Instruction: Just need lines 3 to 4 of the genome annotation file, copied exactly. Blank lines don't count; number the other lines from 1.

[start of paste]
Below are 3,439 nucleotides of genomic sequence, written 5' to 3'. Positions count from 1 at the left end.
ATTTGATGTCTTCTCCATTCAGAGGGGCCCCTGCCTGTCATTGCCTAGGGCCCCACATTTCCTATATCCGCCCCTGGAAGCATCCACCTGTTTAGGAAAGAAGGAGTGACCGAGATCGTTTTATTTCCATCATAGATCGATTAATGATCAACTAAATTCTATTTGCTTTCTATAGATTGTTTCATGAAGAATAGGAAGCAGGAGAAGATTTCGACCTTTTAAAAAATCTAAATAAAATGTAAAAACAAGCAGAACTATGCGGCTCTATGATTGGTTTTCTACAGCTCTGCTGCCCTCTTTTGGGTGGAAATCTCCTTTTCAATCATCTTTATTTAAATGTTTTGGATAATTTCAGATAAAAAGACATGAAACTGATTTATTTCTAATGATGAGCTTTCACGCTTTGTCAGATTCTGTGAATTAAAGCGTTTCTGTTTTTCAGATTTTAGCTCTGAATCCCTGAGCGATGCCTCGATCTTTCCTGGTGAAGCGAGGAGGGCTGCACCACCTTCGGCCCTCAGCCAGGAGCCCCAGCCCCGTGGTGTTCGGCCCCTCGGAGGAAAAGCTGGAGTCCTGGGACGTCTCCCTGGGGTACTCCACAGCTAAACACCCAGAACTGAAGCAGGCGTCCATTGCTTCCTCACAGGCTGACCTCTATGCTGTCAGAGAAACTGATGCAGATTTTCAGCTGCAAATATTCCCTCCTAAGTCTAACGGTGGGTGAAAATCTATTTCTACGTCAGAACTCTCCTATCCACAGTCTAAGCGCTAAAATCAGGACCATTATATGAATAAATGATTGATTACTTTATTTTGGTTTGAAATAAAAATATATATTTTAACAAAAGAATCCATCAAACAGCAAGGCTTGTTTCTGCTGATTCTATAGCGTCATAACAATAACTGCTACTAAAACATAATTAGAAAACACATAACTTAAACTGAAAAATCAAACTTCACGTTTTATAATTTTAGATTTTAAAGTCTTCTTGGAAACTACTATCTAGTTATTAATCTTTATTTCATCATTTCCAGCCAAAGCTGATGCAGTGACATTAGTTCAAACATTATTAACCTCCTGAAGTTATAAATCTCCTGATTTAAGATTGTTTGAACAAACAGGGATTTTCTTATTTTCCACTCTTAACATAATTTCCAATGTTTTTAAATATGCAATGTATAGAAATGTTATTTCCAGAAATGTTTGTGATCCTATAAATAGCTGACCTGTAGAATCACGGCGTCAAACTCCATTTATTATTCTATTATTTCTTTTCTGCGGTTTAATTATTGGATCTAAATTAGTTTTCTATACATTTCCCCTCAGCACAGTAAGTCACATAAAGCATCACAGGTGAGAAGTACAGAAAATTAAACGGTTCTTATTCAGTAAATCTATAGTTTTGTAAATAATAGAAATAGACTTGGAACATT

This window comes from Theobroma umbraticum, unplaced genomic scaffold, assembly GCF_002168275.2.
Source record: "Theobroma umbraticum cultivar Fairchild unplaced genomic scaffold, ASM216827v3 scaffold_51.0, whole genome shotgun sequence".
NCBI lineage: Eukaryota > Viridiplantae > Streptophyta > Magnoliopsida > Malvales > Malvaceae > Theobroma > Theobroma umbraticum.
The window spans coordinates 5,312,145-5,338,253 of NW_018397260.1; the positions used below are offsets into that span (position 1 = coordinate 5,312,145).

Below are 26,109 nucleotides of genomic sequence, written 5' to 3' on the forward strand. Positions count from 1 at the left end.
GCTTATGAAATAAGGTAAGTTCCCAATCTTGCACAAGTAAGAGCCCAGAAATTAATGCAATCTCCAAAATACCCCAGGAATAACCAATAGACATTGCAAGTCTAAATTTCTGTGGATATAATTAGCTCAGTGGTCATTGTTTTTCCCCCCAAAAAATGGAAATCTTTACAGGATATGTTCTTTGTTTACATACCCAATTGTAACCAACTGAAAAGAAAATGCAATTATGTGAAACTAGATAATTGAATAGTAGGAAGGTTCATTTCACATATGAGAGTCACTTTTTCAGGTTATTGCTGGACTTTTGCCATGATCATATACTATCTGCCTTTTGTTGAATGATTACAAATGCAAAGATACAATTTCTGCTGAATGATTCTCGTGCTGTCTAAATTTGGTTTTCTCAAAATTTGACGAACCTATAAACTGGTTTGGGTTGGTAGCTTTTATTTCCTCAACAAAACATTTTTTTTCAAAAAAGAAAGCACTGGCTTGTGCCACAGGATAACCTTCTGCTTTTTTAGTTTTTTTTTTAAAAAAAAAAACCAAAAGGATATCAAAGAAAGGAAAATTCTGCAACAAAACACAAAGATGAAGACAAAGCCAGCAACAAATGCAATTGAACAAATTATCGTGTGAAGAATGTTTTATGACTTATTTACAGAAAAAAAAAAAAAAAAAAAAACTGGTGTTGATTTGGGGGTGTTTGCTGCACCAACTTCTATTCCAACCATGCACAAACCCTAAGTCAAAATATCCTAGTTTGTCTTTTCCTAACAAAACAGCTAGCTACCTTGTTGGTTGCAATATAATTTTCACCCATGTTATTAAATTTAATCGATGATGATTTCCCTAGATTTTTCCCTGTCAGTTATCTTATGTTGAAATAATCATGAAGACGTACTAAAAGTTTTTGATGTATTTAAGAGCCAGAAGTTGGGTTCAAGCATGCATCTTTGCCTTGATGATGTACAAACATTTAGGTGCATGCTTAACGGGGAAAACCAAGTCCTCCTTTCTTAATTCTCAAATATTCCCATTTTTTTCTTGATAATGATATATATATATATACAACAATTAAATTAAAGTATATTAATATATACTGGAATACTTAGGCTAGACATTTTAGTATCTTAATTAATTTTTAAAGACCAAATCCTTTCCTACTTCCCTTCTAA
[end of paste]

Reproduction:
This window comes from Theobroma umbraticum, unplaced genomic scaffold, assembly GCF_002168275.2.
Source record: "Theobroma umbraticum cultivar Fairchild unplaced genomic scaffold, ASM216827v3 scaffold_51.0, whole genome shotgun sequence".